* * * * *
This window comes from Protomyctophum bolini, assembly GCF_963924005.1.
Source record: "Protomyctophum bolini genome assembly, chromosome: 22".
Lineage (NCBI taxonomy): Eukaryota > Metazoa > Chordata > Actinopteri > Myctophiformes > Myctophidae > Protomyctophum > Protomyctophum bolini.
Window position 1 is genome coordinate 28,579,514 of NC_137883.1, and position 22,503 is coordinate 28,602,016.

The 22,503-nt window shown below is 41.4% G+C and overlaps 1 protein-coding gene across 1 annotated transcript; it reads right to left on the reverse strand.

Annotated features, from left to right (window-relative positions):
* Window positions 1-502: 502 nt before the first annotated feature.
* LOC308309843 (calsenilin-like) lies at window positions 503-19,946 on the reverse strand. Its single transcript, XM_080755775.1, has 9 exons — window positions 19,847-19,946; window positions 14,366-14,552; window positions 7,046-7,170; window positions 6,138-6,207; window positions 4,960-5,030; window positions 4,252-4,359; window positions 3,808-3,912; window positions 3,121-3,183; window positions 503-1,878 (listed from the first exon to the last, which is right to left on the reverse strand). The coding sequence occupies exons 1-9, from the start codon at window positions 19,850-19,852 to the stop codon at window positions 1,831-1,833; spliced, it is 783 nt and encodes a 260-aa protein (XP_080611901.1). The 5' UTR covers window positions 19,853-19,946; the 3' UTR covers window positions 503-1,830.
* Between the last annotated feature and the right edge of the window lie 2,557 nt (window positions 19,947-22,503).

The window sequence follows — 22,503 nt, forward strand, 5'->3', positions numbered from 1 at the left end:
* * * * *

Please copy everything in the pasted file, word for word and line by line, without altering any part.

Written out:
This window comes from Protomyctophum bolini, assembly GCF_963924005.1.
Source record: "Protomyctophum bolini genome assembly, chromosome: 22".
Lineage (NCBI taxonomy): Eukaryota > Metazoa > Chordata > Actinopteri > Myctophiformes > Myctophidae > Protomyctophum > Protomyctophum bolini.
Window position 1 is genome coordinate 28,579,514 of NC_137883.1, and position 22,503 is coordinate 28,602,016.

The 22,503-nt window shown below is 41.4% G+C and overlaps 1 protein-coding gene across 1 annotated transcript; it reads right to left on the reverse strand.

Annotated features, from left to right (window-relative positions):
* Window positions 1-502: 502 nt before the first annotated feature.
* LOC308309843 (calsenilin-like) lies at window positions 503-19,946 on the reverse strand. Its single transcript, XM_080755775.1, has 9 exons — window positions 19,847-19,946; window positions 14,366-14,552; window positions 7,046-7,170; window positions 6,138-6,207; window positions 4,960-5,030; window positions 4,252-4,359; window positions 3,808-3,912; window positions 3,121-3,183; window positions 503-1,878 (listed from the first exon to the last, which is right to left on the reverse strand). The coding sequence occupies exons 1-9, from the start codon at window positions 19,850-19,852 to the stop codon at window positions 1,831-1,833; spliced, it is 783 nt and encodes a 260-aa protein (XP_080611901.1). The 5' UTR covers window positions 19,853-19,946; the 3' UTR covers window positions 503-1,830.
* Between the last annotated feature and the right edge of the window lie 2,557 nt (window positions 19,947-22,503).

The window sequence follows — 22,503 nt, forward strand, 5'->3', positions numbered from 1 at the left end: